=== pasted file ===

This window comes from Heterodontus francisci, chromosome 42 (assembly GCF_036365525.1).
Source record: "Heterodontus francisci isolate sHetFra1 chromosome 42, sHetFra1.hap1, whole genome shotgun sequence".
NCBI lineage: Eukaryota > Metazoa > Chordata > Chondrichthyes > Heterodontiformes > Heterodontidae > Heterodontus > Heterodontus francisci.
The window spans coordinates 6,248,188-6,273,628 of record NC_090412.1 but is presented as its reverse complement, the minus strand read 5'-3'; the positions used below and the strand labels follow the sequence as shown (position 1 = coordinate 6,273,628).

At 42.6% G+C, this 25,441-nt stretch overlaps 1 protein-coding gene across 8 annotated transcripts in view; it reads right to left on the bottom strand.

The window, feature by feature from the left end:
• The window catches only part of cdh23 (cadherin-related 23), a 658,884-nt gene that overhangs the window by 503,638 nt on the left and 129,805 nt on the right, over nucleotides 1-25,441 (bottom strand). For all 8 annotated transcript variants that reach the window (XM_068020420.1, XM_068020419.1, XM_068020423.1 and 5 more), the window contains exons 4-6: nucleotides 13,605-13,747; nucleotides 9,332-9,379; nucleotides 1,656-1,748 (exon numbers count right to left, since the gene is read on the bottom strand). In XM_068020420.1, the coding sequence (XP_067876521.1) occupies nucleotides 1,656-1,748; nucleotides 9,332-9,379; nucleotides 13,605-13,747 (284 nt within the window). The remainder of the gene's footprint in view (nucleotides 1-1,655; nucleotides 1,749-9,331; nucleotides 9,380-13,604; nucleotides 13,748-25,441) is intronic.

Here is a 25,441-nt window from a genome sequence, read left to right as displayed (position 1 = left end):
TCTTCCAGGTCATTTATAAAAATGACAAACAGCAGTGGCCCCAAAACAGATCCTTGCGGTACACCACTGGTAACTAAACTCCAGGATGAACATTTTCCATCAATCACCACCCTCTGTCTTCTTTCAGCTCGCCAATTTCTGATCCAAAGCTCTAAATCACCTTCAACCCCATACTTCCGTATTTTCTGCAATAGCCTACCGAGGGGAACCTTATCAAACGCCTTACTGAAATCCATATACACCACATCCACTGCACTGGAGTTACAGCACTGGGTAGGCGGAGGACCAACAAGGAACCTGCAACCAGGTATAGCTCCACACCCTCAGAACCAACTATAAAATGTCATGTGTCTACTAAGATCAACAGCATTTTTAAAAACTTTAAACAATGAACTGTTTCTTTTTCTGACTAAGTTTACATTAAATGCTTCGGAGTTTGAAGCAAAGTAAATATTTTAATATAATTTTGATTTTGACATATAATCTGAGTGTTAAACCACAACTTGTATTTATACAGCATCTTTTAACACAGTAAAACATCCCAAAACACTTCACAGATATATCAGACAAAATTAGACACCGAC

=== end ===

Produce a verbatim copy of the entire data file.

This window comes from Heterodontus francisci, chromosome 42 (assembly GCF_036365525.1).
Source record: "Heterodontus francisci isolate sHetFra1 chromosome 42, sHetFra1.hap1, whole genome shotgun sequence".
NCBI lineage: Eukaryota > Metazoa > Chordata > Chondrichthyes > Heterodontiformes > Heterodontidae > Heterodontus > Heterodontus francisci.
The window spans coordinates 6,248,188-6,273,628 of record NC_090412.1 but is presented as its reverse complement, the minus strand read 5'-3'; the positions used below and the strand labels follow the sequence as shown (position 1 = coordinate 6,273,628).

At 42.6% G+C, this 25,441-nt stretch overlaps 1 protein-coding gene across 8 annotated transcripts in view; it reads right to left on the bottom strand.

The window, feature by feature from the left end:
• The window catches only part of cdh23 (cadherin-related 23), a 658,884-nt gene that overhangs the window by 503,638 nt on the left and 129,805 nt on the right, over nucleotides 1-25,441 (bottom strand). For all 8 annotated transcript variants that reach the window (XM_068020420.1, XM_068020419.1, XM_068020423.1 and 5 more), the window contains exons 4-6: nucleotides 13,605-13,747; nucleotides 9,332-9,379; nucleotides 1,656-1,748 (exon numbers count right to left, since the gene is read on the bottom strand). In XM_068020420.1, the coding sequence (XP_067876521.1) occupies nucleotides 1,656-1,748; nucleotides 9,332-9,379; nucleotides 13,605-13,747 (284 nt within the window). The remainder of the gene's footprint in view (nucleotides 1-1,655; nucleotides 1,749-9,331; nucleotides 9,380-13,604; nucleotides 13,748-25,441) is intronic.

Here is a 25,441-nt window from a genome sequence, read left to right as displayed (position 1 = left end):
TCTTCCAGGTCATTTATAAAAATGACAAACAGCAGTGGCCCCAAAACAGATCCTTGCGGTACACCACTGGTAACTAAACTCCAGGATGAACATTTTCCATCAATCACCACCCTCTGTCTTCTTTCAGCTCGCCAATTTCTGATCCAAAGCTCTAAATCACCTTCAACCCCATACTTCCGTATTTTCTGCAATAGCCTACCGAGGGGAACCTTATCAAACGCCTTACTGAAATCCATATACACCACATCCACTGCACTGGAGTTACAGCACTGGGTAGGCGGAGGACCAACAAGGAACCTGCAACCAGGTATAGCTCCACACCCTCAGAACCAACTATAAAATGTCATGTGTCTACTAAGATCAACAGCATTTTTAAAAACTTTAAACAATGAACTGTTTCTTTTTCTGACTAAGTTTACATTAAATGCTTCGGAGTTTGAAGCAAAGTAAATATTTTAATATAATTTTGATTTTGACATATAATCTGAGTGTTAAACCACAACTTGTATTTATACAGCATCTTTTAACACAGTAAAACATCCCAAAACACTTCACAGATATATCAGACAAAATTAGACACCGAC